Crate Diggin’: Sam Paganini shares his formative rock influences

If you’ve seen Sam Paganini play recently, it’s likely you heard one genre foremost: hard techno. While punishing four four has long formed the backbone of the Italian DJ’s sonic palette, he’s been releasing electronic music across the board since the late 90s, covering styles as wide ranging as Euro house, trance and tech house under a string of lesser-known guises. Though there’s a lot separating these genres, typically Paganini’s always embraced the harder end, a persuasion that later helped him fit on techno labels like Plus8 and Drumcode. Drumcode in particular has been an important outlet for Paganini, and since the 2014 release of ubiquitous anthem Rave he’s been one of Adam Beyer’s best-known signings. Paganini debuts with us on 23rd June, joined by collaborator and resident of his JAM party, ZØE. Ahead of the date he talked about some of his formative influences for our latest Crate Diggin’ feature, showing his love for some of rock and electronic music’s greatest pioneers.

One Of These Days – Pink Floyd [Meddle]

The opening track to Pink Floyd’s 1971 album Meddle. I was shocked when I heard the hypnotic bassline with that cool delay effect for the first time. It’s an idea, a sound idea, and the arrangement, with that break, then the climax with the drums and the “throw hands in the air” slide guitar solo is exactly what a good techno track needs to rock dance floors.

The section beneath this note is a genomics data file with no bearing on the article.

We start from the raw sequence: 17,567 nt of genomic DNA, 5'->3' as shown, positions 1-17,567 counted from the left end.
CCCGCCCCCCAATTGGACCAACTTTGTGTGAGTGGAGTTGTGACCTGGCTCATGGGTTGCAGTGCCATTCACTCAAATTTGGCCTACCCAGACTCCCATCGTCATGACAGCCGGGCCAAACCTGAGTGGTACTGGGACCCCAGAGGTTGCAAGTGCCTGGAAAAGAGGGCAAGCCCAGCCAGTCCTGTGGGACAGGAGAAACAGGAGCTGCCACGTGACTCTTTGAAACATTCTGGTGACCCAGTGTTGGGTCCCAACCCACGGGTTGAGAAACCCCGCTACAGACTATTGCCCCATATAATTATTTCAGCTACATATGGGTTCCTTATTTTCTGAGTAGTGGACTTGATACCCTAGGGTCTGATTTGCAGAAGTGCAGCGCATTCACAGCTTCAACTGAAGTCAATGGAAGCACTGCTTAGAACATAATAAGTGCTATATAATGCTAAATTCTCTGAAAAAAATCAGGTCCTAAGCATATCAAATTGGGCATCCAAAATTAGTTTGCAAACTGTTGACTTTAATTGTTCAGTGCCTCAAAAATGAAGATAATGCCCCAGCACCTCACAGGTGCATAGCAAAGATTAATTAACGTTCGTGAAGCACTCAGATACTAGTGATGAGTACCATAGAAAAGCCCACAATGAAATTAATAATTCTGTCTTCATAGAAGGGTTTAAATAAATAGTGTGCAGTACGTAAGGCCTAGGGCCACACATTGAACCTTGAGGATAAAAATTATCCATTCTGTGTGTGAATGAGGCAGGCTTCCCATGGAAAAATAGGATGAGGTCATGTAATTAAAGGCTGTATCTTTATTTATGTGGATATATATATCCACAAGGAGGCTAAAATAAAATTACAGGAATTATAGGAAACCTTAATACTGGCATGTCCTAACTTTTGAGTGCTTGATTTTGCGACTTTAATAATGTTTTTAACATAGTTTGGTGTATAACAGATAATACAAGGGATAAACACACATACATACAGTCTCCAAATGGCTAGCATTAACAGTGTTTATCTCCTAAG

On The Road Again – Rockets [IPG]

The original version by Canned Heat from 1967 was already a great song, but when I heard the electronic interpretation by Rockets I realised how interesting it can be to do your musical vision of a song written by someone else. A masterpiece.

The Man-Machine – Kraftwerk [Capitol]

I became a fan of Kraftwerk after hearing this track and album for the first time. This was actually pretty late, some years after its release in 1978 – I was more into rock, but through the 80s I became more interested in electronic pop music, bands like Depeche Mode, Gary Numan’s Tubeway Army, and more. I finally jumped into discovering the pioneers of electronic music – better late than never! I love the recording of this track, the sound is brilliant and I love the minimal touch of the arrangements. Of course, after this I started to study every single Kraftwerk song.

Track 4 – LFO [Warp]

I have so many memories with this masterpiece three track EP. I heard it in a super and visionary club near my hometown in Jesolo, Venice. It was more or less the same time I started DJing, and this sound from Leeds and UK acid house marked my way. I’ve chosen the B-side, a weird and dark melody, but also the other two tracks, including the main title LFO, are still incredible productions.

Everything In Its Right Place – Radiohead [Parlophone]

Well, what to say about Radiohead? Probably my favourite band of recent times, for me their musical vision is close to visionary bands like Pink Floyd (my favourite band ever), and they pushed musical boundaries. They are geniuses. This is one of my favorite Radiohead compositions, the piano chords are simply amazing and it’s interesting to know that Thom Yorke was suffering from writer’s block at the time after the incredible success of their 1997 album, OK Computer. He wrote the melody on a new piano he’d recently bought, but it’s funny because the final recording that everyone knows from Kid A is an incredible piece of electronic music, where the piano melody has been transferred on a synthesizer by Nigel Godrich and Thom Yorke, then processed on ProTools.
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